My Family Is Broke, but Not Broken
My daughters and I make our way down the Walmart frozen food and cereal aisle. I cast furtive glances around me, hoping not to see anyone we know from the girls' school. I am ashamed that I feel ashamed. Organic greens, gluten-free rice bread, locally grown heirloom turnips -- that's the usual fare for their classmates and their families.
Here, the offerings are cheap, hormone-pumped, chemically laced, and processed. I figure I am also cheap, hormone-pumped and chemically laced. And my hair is processed. We will survive a week of bottom-rung food, I decide. I ate Twinkies for breakfast as a kid and lived to tell.
I do the best I can, as much as I can, in the nutrition department. It's a thankless task: I don't enjoy cooking, because I can't stop thinking about the dollar value of what I'm shoving around in the pot. Will they eat it? How many dollars will go to waste this time? I try to stick with tried and true. I'm the queen of lentil soup, made with discounted vegetables pushing their expiration dates. I can live on cabbage, oil and vinegar. Apples and bananas are staples, along with frozen berries for smoothies. Green beans and carrots make frequent appearances on our table.
This week, though, we are broke. Broke broke. This morning I had to borrow $400 cash from my mother to shock my DOA checking account into a still-flatlining $250. I can't remember the last time the account dipped below zero. But I screwed up. The real estate tax bill smacked me upside the head at the same time as the overdue oil bill. I paid both, not realizing how depleted the checking account had gotten. There's no income on the way for at least another week, if not longer.
As the girls try to find the most virtuous cereal, a petite elderly woman wearing a striped pink hat shuffles past with a cart. She pauses to grin at them.
"Are you helping your mother, girls?" she asks, with a lilt. There is something downright elfin about her.
The girls smile politely and say "Yes, yes we are." They know if you're going to talk to a stranger, a little old lady is usually a pretty safe bet.
The old woman turns her head to me. "Are they? A big help?" She studies my face carefully. There is something behind her questioning, something more than polite chit-chat.
I wonder for a moment if she's a fairy godmother, roaming the aisles of Walmart, scouting for the family most down on their luck, her wand carefully concealed in her purse.
I realize we are not that family, not even close. I smile, and place a hand on each daughter's head: a frozen-food aisle benediction.
"They are a huge help," I say. "I have the most wonderful girls. I'm about as lucky as you can get."
Fairy Godmother nods approvingly and continues on her way, humming.
When I look back at my daughters, they are smiling at me, their eyes clear, bright and unworried.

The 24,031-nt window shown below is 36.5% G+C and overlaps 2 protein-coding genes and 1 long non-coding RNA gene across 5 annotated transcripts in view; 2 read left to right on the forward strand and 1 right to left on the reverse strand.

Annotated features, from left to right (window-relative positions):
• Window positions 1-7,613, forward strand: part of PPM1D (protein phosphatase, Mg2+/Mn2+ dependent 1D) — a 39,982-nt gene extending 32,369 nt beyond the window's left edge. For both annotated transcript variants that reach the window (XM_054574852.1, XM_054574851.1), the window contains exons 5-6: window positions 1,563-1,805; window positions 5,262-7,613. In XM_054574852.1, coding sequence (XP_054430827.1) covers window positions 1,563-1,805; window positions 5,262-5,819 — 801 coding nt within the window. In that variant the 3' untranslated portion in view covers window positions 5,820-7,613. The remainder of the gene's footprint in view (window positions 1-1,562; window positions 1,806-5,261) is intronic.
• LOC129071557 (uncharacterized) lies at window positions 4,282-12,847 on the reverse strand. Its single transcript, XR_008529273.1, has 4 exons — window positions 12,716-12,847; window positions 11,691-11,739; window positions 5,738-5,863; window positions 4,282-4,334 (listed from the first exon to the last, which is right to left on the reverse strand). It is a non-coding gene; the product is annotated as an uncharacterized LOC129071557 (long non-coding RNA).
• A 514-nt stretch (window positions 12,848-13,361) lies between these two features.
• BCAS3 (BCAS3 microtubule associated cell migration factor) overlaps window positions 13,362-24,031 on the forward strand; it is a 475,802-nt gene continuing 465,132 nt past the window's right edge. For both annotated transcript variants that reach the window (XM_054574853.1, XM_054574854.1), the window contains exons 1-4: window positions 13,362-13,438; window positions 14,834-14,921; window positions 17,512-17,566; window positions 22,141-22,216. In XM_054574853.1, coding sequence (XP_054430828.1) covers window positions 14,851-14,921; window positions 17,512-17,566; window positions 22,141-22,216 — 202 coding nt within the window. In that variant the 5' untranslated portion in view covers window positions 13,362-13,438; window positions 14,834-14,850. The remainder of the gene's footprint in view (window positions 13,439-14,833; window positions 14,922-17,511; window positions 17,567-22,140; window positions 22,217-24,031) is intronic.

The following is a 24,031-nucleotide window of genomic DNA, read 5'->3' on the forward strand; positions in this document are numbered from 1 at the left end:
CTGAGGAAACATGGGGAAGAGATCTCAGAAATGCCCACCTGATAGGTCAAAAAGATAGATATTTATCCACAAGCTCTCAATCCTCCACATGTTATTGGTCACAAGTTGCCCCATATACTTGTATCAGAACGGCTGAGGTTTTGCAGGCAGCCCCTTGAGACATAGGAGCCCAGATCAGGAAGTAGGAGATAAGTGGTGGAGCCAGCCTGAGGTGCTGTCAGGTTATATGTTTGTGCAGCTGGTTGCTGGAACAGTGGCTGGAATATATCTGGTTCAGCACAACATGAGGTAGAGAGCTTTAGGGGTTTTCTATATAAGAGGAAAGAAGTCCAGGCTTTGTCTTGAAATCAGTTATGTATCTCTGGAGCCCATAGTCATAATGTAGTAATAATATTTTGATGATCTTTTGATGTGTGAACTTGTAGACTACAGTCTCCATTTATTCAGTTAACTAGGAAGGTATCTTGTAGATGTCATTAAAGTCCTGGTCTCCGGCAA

It's tough on the girls, having to switch homes every week. Homework goes missing. Clothing gets lost. They return to my home only to find that pants that fit two weeks ago are too short. Today at Walmart, we also need to find Daughter #1 new jeans, stat, and a long-sleeved T. Socks and underwear: also a must. Cat food, too, because Daughter #2's "birthday miracle kitten" eats like a Clydesdale.
My father never talked about money. "Money is no object," he liked to say, but my brother and I knew damn well it was an issue. I still feel pangs of guilt with every purchase I make, as if there is some free alternative to shoes and underwear that I am choosing to ignore.
I tell the girls to look for a few pairs of pants on clearance racks. I tell them money is tight this week, but I know we can't go another day without underwear and some new pants.
"How much money do we have?" asks Daughter #2. "Like, exactly how many dollars."
WWCID: What Would Caroline Ingalls Do?
I decide that Caroline would not beat around the bush.
"We've got $250, and it has to last us at least a week. Maybe more."
"That sounds like a lot, to a kid," comments Daughter #2.
"It's not," says Daughter #1. "Is that even ... normal?"
Normal. I don't know what's normal, for other families. "We just ... have to be really smart today. Wise with our resources."
Daughter #1 finds a $14 pair of jeans. They fit perfectly.
"Let's grab another pair in another color, since we know they fit," I say.
"Really?" One word. I realize I need to say something my father used to say. This phrase of his, I did believe.
"Don't panic," I say. "I'll tell you when it's time to panic. And I promise, it's not. We're going to be fine -- we just have to be smart."
"We can be smart," they say.
"I know. And being smart with money is a good lesson. You guys just have to learn it a little earlier than most kids."
We pay for our careful pile of items: about $120 of necessities.
"So that means we have ... $130 left?" Daughter #2 looks a little concerned.
"Yup," I say. I channel my inner Caroline. "We've got what we need, and a little money left over until I get paid again."
When we get home, we split the bags and their backpacks and haul our supplies up the hill to the house. Daughter #1 thanks me for her new clothes.
"You're a great mom," she says, simply.
"Yeah," says Daughter #2. "If I got mad, I might pretend I was going to run away, but I would never do it, because you're a good, strict, funny, GREAT mom, even if we're poor."
I think Caroline Ingalls would be pleased with that assessment. I'll take it.
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Start by teaching him that it is safe to do so.